A WELL-known Halesowen musician, who was diagnosed with a potentially fatal heart condition, is hoping the publication of his story will help other sufferers.

Alessandro Miccoli, who is one third of the upcoming band Miccoli, discovered he had Wolff-Parkinson-White syndrome after collapsing back stage at a gig in Birmingham four years ago.

The 28-year-old pianist, of Lodgefield Road, has undergone four rounds of a corrective surgery – a procedure known as ablation - and is waiting for the final all-clear from his consultant, after his last, and hopefully, final treatment.

During this time, he and his twin brother, Adriano, who is also affected by the condition and their sister, Francesca, aged 26, have continued to write and perform their music and spent most of last year touring Asia.

Alessandro tells his story in a new booklet for young people suddenly diagnosed with a life threatening heart condition publlshed by Cardiac Risk in the Young (CRY).

It will be launched at a House of Commons event to mark the charity’s annual raising awareness week from November 23 to December 1, focusing on the growing numbers of young people who – thanks to greater knowledge and early diagnosis – are learning to live with a potentially fatal heart condition.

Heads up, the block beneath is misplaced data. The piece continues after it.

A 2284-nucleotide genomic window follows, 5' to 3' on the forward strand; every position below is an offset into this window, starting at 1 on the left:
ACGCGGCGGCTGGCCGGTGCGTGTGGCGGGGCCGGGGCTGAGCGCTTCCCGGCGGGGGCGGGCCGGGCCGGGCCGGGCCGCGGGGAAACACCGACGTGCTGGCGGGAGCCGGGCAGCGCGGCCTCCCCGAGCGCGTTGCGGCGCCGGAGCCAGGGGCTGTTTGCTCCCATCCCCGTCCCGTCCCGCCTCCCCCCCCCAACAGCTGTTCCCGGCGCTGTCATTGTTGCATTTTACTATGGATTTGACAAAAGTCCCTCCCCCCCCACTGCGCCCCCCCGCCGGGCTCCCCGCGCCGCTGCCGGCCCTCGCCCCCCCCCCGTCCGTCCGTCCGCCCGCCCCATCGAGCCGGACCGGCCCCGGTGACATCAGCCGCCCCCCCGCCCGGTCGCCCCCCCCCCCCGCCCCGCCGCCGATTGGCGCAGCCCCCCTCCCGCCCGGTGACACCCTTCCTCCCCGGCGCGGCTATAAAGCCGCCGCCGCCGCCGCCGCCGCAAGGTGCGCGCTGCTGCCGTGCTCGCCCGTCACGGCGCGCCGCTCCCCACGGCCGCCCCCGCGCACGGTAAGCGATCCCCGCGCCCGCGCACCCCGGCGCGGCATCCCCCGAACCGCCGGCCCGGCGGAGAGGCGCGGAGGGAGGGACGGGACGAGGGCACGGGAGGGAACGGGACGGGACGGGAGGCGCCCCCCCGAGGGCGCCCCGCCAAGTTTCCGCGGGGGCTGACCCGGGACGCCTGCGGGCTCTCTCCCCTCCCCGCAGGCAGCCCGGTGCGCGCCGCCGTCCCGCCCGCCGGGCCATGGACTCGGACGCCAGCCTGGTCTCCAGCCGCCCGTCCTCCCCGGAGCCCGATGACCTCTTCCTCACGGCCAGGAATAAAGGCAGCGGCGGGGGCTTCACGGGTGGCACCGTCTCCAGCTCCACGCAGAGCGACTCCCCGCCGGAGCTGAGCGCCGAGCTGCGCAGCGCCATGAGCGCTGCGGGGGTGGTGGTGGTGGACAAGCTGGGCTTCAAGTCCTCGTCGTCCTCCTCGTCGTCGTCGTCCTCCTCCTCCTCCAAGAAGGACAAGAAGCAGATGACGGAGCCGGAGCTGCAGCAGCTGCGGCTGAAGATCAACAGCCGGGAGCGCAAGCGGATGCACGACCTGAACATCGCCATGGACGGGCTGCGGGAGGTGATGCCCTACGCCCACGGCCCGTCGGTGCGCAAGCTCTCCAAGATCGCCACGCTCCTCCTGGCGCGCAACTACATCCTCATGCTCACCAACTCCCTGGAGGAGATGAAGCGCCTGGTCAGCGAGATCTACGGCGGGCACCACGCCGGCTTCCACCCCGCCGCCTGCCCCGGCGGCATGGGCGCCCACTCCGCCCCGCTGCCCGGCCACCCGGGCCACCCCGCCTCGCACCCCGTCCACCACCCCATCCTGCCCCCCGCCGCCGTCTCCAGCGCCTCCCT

The booklet explains, despite reassurances of expert doctors, friends and family, such a diagnosis can have a devastating effect on these “apparently fit and healthy” young people.

Alessandro said: “This experience has taught me not to take anything for granted and to really appreciate family and friends. For me it all boiled down to two simple choices, cry or laugh. I chose the latter, accepting my condition and carrying on with my life - and not let this potentially depressing and life-threatening condition dominate my life.”

He added: “I now hope that by becoming involved with this new resource that CRY has produced and that by telling my story, I can let anyone else out there who might be going through the same experience that I have, that you are not alone. Help and support is available and you don't need to be scared.”